Sarah Palin, a fan of C.S. Lewis by Huffington Post
Sarah Palin is far from being classified as being an intellectual. One example of her lack of intellectual ability came out when she was running on the ticket with John McCain in 2008 and she was asked by Charlie Gibson, "What insight into Russian actions, particularly within the last couple of weeks, does the proximity of this state give you?" They were talking about the conflict that was then going on between Russia and Georgia. Palin responded (video), "They're our next-door-neighbors and you can actually see Russia from land here in Alaska." How being able to see Russia from Alaska could give any possible insight into actions by the Russian government is beyond comprehension. It is not a very reasonable answer.
When recently asked by Barbara Walters about her reading list, Palin said she reads C.S. Lewis when she needs "divine inspiration." Many people only associate C.S. Lewis with the Narnia collection of fairy-tale books. Joy Behar for example responded, "Aren't they children's books?"
C.S. Lewis was one of Christianity's most influential apologists. His famous book Mere Christianity has sold millions and is a keystone of Christian apologetics. The influential Christian magazine, Christianity Today, in 2000 listed Mere Christianity as the most influential book of the 20th century. In Mere Christianity Lewis attempts to reconcile Christianity and the Bible with reason. An objective read of the book makes it very clear that he fails miserably. And it also makes the reader seriously doubt whether Lewis really was himself a true intellectual.
When I first read Mere Christianity I could not believe that it was taken seriously. In it Lewis does not offer one valid reason to be a Christian or to believe the Bible is the word of God. Throughout his book he is always painting himself into a corner from which he cannot be rescued logically. For example, Lewis attempts to make the point that there is a universal right and wrong which is given to us by the god of the Bible. As a Deist, I believe there is a universal right and wrong, but that it is only found in our conscience.
Not only does this contradict Lewis' false belief and false teaching of a Bible-based "Law of Nature" that men have "always agreed that you must not simply have any woman you liked" by showing that Moses and his army of Hebrew terrorists and rapists kept "the women children" alive for their own purposes and pleasures, it also demonstrates without question that Moses and gang were genocidal blood thirsty murdering maniacs who raped and slaughtered helpless and innocent children. This, in itself, should make any thinking person reject the Bible as a source of meaningful moral guidance. And as far as the grotesque and bloody Bible being "the word of God," only a madman would believe such a claim after being made aware of the senseless and unnecessary violence and wholesale slaughter and rape it promotes and which it pretends was committed on orders from God. As Thomas Paine asked in The Age of Reason , "Is it because ye are sunk in the cruelty of superstition, or feel no interest in the honor of your Creator, that ye listen to the horrid tales of the Bible, or hear them with callous indifference?" Perhaps it is this Biblical superstition which has caused the callousness Paine wrote of that has infected Palin and others in the religious right, to the point of being so pro-war and anti-God-given reason.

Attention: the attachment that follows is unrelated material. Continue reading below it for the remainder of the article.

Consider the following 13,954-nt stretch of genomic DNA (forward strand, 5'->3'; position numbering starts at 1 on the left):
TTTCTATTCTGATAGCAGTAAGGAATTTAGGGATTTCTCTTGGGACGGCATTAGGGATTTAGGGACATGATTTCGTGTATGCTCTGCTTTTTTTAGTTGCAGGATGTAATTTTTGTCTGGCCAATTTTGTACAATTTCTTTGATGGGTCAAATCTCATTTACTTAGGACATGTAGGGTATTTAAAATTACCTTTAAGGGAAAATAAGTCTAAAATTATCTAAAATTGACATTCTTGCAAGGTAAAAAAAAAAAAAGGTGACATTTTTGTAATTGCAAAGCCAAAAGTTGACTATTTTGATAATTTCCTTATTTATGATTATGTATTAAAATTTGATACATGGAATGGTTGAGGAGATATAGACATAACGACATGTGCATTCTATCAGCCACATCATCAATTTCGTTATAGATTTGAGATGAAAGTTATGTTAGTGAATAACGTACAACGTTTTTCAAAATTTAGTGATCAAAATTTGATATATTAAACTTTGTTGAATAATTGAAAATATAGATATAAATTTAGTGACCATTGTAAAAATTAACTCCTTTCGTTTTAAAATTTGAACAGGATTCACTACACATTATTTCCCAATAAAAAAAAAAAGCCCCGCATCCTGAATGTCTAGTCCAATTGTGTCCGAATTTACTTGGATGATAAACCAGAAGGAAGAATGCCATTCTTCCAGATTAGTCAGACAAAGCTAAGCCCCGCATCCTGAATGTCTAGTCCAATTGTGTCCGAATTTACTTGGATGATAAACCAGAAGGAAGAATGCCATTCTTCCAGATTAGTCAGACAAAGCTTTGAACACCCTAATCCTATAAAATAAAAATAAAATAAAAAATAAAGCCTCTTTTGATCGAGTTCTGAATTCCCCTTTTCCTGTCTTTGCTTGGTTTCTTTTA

When I wrote An Answer to C.S. Lewis' Mere Christianity and delved deep into the book and the mind of Lewis as it regarded God, religion, and Christianity, I couldn't believe he is considered a true intellectual. For example, I don't know of any intellectual who believes in witches. Regarding this topic, Lewis wrote in Mere Christianity, "I have met people who exaggerate the differences, because they have not distinguished between differences of morality and differences of belief about facts. For example, one man said to me, 'Three hundred years ago people in England were putting witches to death. Was that what you call the Rule of Human Nature or Right Conduct?
This twisted thinking and double-talk makes Lewis' duplicity very obvious. He's very strongly implying in this paragraph that he does not believe in witches who have supernatural powers, while at the same time he's promoting as the word of God the Bible, which states witches are real- as is clear from Exodus 22:18 which instructs Bible believers to kill witches. This Bible verse reads, "Thou shalt not suffer a witch to live." This ignorance promoted by the Bible has caused the needless excruciating suffering of thousands of innocent people who were burned alive or hanged for being witches. Even today there are people who die because Christians or other "revealed" religionists believe they are possessed by devils, demons and evil spirits. The Bible is a source of mental illness which has caused parents to murder their own children and to withhold medical care from them to the point of actually killing the innocent child.
Sarah Palin and C.S. Lewis actually do make a good pair.